Simon Blackburn 2

More Blackburn on truth. (Maybe in a few months I’ll give you a passage or two from Stangroom and Benson on truth. That will be fun for you!)

He points out that it is important to distinguish between relativism and toleration.

In the intellectual world, toleration is the disposition to fight opinion only with opinion; in other words, to protect freedom of speech, and to confront divergence of opinion with open critical reflection rather than suppression or force…Relativism, by contrast, chips away at our right to disapprove of what anybody says. Its central message is that there are no asymmetries of reason and knowledge, objectivity and truth…It is not only that we must try to understand them, but also that we must accept a complete symmetry of standing.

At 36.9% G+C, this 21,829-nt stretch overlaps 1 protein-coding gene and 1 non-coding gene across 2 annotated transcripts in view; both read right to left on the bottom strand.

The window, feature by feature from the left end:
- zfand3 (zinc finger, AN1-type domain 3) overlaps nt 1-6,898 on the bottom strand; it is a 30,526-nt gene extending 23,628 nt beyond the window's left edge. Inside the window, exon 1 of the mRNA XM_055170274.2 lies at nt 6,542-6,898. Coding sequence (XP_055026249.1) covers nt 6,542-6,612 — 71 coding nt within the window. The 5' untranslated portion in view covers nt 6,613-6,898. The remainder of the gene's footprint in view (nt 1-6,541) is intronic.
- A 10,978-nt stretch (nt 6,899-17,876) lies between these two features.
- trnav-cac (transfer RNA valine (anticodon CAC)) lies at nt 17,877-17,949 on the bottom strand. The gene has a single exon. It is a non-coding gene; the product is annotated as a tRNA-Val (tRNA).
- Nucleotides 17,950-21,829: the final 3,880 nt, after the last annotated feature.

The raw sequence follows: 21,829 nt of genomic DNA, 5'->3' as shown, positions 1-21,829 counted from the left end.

So, we have a Western view of the universe, they have theirs, we have Western science, they have theirs, and so on.

And then, once the symmetry of standing takes possession of the relativist, other things may come to fill his head, and they need not involve toleration at all. The dogmatic faith in homeopathy quickly leads to intolerant rejection of double-blind tests for the efficacy of treatments, or intolerant campaigns for the diversion of funds from medicine that works to medicine that does not…The faith that wisdom and the recipe for living are written in one text or another rapidly brings cries of death to the infidel.

Eloquent, isn’t he.

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